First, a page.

Ok, that does it. That's THREE votes already for the Paper Plane. Will definitely be making some this weekend. Can't believe I've never had one before. Thus the very purpose of this thread!!!

  14. #14
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    Mentioned in Bmills post but Luxardo Maraschino liqueur to go along with the cherries. Rothman and Winter Creme de Violette is another liqueur I don't see used that often. Both are in the Aviation which is a favorite.

  15. #15
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    Quote Originally Posted by BmillsSkier View Post
    On the topic of appertifs in cocktails, I'm a big fan of a Brooklyn, a more bitter Manhattan.

    2 ounces rye whiskey
    1 ounce dry vermouth
    1/4 ounce maraschino liqueur
    1/4 ounce Amer Picon (or 1/4 ounce Bigallet China-China Amer or 2 dashes Angostura bitters)
    Garnish: Luxardo maraschino cherry

    Problem is, I can never find Amer Picon around me anymore for whatever reason. Total Wine says they have it on their website, but they never do.
    Find a Basque restaurant and see if they'll sell you a bottle.
    Quando paramucho mi amore de felice carathon.
    Mundo paparazzi mi amore cicce verdi parasol.
    Questo abrigado tantamucho que canite carousel.


  16. #16
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    Quote Originally Posted by zion zig zag View Post
    The Paper Plane is a regular in my house. We’ve been using this local Amaro:
    Click image for larger version. 

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    The distiller is a friend. You should try the rest of his stuff, it's pretty amazing. He has a facility in WVC and gives tours.

  17. #17
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    Quote Originally Posted by Mazderati View Post
    Mentioned in Bmills post but Luxardo Maraschino liqueur to go along with the cherries. Rothman and Winter Creme de Violette is another liqueur I don't see used that often. Both are in the Aviation which is a favorite.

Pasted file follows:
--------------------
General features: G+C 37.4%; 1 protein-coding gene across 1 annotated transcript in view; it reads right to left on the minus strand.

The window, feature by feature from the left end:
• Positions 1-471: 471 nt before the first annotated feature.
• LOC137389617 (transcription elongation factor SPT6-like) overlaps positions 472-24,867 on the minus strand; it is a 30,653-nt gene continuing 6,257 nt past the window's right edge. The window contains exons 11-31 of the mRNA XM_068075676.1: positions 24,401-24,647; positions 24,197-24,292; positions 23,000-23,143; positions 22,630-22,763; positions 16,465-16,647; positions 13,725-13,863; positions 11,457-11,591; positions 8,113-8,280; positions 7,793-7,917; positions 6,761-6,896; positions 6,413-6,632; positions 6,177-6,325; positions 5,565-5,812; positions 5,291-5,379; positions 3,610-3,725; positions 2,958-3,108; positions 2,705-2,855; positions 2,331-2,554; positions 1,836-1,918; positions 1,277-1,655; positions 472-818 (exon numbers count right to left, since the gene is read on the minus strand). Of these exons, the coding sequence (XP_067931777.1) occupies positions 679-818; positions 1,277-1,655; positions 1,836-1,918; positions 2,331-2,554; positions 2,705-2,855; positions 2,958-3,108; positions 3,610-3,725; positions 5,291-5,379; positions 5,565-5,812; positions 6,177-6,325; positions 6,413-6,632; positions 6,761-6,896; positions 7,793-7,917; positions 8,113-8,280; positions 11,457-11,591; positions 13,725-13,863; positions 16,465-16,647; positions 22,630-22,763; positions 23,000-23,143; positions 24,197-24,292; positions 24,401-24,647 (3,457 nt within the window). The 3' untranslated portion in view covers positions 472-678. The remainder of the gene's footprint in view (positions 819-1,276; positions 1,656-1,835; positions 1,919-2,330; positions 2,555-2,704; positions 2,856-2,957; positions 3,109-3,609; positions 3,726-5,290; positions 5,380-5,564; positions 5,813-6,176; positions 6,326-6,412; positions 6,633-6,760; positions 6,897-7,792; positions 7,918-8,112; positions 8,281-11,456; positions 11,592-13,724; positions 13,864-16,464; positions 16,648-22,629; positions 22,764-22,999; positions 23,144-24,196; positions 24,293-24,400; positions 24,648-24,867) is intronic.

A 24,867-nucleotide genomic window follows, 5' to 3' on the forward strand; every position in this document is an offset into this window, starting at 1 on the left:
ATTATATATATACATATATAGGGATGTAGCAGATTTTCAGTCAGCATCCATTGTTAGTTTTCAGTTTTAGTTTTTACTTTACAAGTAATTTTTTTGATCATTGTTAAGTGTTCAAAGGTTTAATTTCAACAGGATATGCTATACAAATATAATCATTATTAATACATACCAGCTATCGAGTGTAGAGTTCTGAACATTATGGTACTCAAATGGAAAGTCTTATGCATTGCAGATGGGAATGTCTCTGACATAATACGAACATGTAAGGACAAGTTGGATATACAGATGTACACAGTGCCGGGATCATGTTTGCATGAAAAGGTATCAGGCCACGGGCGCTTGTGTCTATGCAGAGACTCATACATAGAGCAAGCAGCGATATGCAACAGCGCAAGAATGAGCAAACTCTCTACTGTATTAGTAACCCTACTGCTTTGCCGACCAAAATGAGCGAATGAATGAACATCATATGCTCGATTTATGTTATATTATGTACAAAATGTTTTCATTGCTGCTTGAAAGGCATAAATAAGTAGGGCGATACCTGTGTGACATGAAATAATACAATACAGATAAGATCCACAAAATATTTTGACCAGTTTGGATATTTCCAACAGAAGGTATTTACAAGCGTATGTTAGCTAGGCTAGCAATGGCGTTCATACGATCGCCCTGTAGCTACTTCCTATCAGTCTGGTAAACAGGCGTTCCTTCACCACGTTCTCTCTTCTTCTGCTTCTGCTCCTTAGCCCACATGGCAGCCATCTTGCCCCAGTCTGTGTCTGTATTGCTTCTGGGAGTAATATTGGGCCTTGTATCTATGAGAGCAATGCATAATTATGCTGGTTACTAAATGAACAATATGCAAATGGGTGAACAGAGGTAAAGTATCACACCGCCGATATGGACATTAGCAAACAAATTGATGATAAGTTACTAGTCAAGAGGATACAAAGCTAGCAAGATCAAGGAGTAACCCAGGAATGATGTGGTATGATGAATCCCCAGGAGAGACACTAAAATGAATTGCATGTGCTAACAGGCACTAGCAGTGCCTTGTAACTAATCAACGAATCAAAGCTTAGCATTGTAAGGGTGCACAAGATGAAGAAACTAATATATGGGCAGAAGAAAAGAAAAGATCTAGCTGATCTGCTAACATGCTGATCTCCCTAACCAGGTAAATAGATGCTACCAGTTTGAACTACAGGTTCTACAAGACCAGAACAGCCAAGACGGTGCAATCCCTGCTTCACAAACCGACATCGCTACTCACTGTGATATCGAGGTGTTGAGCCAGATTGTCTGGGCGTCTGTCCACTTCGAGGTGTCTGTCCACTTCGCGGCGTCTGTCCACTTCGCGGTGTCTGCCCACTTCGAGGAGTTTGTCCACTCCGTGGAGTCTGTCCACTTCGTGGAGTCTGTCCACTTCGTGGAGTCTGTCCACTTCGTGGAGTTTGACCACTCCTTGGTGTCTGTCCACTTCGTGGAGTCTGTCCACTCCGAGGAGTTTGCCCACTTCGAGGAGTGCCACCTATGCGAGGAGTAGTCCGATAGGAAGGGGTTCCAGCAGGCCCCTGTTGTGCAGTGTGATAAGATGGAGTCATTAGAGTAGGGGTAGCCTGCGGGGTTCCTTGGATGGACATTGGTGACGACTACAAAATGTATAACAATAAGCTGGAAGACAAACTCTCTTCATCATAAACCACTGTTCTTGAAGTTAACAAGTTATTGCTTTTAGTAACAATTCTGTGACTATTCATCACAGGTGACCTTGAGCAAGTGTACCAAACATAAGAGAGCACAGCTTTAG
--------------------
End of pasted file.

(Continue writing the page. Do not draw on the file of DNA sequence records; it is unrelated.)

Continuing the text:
Luxardo is also great for pastries

    the amaro book I mentioned
    https://www.amazon.com/Amaro-Spirited-Bittersweet-Liqueurs-Cocktails/dp/1607747480/

    also has some decent recipes to make your own (small problem is the require a bunch of weird herbs whatever you won’t use for much else)

  18. #18
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    Quote Originally Posted by dunfree View Post
    Luxardo is also great for pastries

    the amaro book I mentioned
    https://www.amazon.com/Amaro-Spirited-Bittersweet-Liqueurs-Cocktails/dp/1607747480/

    also has some decent recipes to make your own (small problem is the require a bunch of weird herbs whatever you won’t use for much else)
    Luxardo also used the in ‘improved whiskey cocktail’ (improved on the old fashioned:

    Click image for larger version. 

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  19. #19
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    A few years ago work was slow for a while so in my spare time I made a cocktail database in Microsoft Access. Can filter for ingredients on hand, drink category, and recipe source, and can search the recipes themselves, to find ones with Cynar for example.